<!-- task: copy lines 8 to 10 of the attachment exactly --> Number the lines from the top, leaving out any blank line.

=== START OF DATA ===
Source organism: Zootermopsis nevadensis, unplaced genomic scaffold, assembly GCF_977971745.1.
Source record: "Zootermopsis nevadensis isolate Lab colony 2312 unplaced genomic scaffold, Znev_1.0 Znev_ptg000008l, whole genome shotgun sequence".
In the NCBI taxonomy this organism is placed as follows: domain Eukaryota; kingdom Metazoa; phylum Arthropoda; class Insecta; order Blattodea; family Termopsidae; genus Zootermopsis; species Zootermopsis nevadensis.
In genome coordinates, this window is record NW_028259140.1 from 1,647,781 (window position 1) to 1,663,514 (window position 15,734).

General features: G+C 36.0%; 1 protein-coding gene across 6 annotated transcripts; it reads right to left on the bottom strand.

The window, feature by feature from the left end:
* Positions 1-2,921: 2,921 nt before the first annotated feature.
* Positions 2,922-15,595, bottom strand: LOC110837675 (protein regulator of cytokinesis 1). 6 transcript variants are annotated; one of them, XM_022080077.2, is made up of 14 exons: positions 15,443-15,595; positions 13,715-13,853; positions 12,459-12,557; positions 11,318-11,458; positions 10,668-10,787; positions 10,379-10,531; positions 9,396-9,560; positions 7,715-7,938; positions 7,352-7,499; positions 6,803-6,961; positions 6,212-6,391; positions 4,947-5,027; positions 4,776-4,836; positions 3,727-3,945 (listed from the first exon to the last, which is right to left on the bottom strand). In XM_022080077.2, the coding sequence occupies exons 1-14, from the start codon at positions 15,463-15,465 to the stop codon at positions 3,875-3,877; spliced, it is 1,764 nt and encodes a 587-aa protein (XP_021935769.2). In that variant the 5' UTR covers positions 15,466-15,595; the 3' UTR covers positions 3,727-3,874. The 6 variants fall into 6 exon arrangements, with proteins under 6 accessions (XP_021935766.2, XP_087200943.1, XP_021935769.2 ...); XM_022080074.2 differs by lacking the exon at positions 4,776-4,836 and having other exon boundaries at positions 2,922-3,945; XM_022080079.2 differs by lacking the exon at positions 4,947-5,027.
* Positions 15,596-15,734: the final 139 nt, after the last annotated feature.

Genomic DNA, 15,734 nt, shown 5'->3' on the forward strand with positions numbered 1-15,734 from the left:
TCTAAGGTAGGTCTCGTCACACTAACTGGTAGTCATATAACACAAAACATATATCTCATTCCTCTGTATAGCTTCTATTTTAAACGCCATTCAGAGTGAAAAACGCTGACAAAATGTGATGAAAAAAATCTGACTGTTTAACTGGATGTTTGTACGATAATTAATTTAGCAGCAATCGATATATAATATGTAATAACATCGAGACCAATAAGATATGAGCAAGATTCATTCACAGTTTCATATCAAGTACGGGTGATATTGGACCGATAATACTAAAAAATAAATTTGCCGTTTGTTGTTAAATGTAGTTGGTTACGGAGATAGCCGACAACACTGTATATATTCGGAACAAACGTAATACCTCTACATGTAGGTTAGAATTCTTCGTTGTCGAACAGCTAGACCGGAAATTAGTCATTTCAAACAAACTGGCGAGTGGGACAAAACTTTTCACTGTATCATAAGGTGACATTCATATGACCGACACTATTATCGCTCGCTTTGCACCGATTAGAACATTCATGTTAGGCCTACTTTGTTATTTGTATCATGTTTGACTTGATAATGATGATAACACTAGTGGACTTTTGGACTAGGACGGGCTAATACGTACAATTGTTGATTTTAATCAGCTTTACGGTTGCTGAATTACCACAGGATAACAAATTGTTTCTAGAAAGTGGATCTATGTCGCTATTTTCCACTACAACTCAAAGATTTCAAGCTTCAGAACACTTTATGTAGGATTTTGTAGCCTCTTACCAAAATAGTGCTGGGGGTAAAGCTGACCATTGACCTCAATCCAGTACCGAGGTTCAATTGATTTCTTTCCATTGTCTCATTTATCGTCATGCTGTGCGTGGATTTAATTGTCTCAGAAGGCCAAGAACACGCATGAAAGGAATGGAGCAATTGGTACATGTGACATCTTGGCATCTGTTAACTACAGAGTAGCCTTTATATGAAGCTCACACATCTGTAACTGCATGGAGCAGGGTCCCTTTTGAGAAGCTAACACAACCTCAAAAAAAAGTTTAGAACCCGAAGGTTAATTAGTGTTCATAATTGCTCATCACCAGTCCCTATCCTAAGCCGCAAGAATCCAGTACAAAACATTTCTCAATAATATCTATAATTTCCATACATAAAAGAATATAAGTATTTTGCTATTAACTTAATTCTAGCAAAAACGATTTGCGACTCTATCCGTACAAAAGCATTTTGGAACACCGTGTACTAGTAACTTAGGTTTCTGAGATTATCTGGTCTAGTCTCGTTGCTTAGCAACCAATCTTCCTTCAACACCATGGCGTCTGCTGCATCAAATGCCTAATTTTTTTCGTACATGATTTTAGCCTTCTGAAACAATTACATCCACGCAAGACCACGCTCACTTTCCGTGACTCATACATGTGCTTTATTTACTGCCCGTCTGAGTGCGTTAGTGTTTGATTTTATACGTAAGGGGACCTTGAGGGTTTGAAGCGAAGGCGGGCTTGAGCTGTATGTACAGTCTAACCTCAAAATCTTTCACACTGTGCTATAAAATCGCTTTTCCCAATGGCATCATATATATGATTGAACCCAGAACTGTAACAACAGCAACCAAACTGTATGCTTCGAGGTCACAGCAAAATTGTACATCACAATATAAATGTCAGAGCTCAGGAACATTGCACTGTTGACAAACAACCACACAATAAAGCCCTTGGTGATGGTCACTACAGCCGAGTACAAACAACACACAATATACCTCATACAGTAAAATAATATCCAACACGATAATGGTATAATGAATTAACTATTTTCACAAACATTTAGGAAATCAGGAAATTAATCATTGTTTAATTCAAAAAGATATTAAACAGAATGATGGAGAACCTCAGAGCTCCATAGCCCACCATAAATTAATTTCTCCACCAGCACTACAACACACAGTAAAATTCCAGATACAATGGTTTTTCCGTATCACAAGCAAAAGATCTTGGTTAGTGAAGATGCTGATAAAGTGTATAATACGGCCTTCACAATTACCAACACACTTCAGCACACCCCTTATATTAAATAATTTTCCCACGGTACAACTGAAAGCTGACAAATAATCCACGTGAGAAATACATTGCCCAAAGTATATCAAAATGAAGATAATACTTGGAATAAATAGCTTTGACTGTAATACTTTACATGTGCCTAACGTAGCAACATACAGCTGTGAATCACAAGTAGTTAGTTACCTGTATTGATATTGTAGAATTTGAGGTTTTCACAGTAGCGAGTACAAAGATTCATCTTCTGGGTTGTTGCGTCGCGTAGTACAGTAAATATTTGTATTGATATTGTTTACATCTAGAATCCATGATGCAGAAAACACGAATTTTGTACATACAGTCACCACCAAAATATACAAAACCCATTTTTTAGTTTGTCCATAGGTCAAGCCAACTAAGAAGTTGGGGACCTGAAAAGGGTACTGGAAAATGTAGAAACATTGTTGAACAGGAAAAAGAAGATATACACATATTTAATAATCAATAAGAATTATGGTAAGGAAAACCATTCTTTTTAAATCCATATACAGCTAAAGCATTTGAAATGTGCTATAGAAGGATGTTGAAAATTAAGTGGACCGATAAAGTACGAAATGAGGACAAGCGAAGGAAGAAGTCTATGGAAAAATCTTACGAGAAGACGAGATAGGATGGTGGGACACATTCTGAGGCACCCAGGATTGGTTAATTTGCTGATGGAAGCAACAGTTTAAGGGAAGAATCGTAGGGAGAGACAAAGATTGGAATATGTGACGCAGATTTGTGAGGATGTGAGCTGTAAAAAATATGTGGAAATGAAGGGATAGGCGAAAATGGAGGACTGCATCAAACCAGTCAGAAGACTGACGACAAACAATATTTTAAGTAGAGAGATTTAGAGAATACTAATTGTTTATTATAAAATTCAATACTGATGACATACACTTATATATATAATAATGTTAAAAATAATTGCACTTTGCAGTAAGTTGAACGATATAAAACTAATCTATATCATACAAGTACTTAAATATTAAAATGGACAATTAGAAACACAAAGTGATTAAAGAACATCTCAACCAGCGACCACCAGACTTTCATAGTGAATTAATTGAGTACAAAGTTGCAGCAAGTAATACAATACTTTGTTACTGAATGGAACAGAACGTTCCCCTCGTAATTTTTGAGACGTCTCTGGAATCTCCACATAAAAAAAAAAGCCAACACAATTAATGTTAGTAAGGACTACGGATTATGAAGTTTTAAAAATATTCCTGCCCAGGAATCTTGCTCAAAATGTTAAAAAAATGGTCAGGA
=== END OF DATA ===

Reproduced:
* Positions 2,922-15,595, bottom strand: LOC110837675 (protein regulator of cytokinesis 1). 6 transcript variants are annotated; one of them, XM_022080077.2, is made up of 14 exons: positions 15,443-15,595; positions 13,715-13,853; positions 12,459-12,557; positions 11,318-11,458; positions 10,668-10,787; positions 10,379-10,531; positions 9,396-9,560; positions 7,715-7,938; positions 7,352-7,499; positions 6,803-6,961; positions 6,212-6,391; positions 4,947-5,027; positions 4,776-4,836; positions 3,727-3,945 (listed from the first exon to the last, which is right to left on the bottom strand). In XM_022080077.2, the coding sequence occupies exons 1-14, from the start codon at positions 15,463-15,465 to the stop codon at positions 3,875-3,877; spliced, it is 1,764 nt and encodes a 587-aa protein (XP_021935769.2). In that variant the 5' UTR covers positions 15,466-15,595; the 3' UTR covers positions 3,727-3,874. The 6 variants fall into 6 exon arrangements, with proteins under 6 accessions (XP_021935766.2, XP_087200943.1, XP_021935769.2 ...); XM_022080074.2 differs by lacking the exon at positions 4,776-4,836 and having other exon boundaries at positions 2,922-3,945; XM_022080079.2 differs by lacking the exon at positions 4,947-5,027.
* Positions 15,596-15,734: the final 139 nt, after the last annotated feature.

Genomic DNA, 15,734 nt, shown 5'->3' on the forward strand with positions numbered 1-15,734 from the left: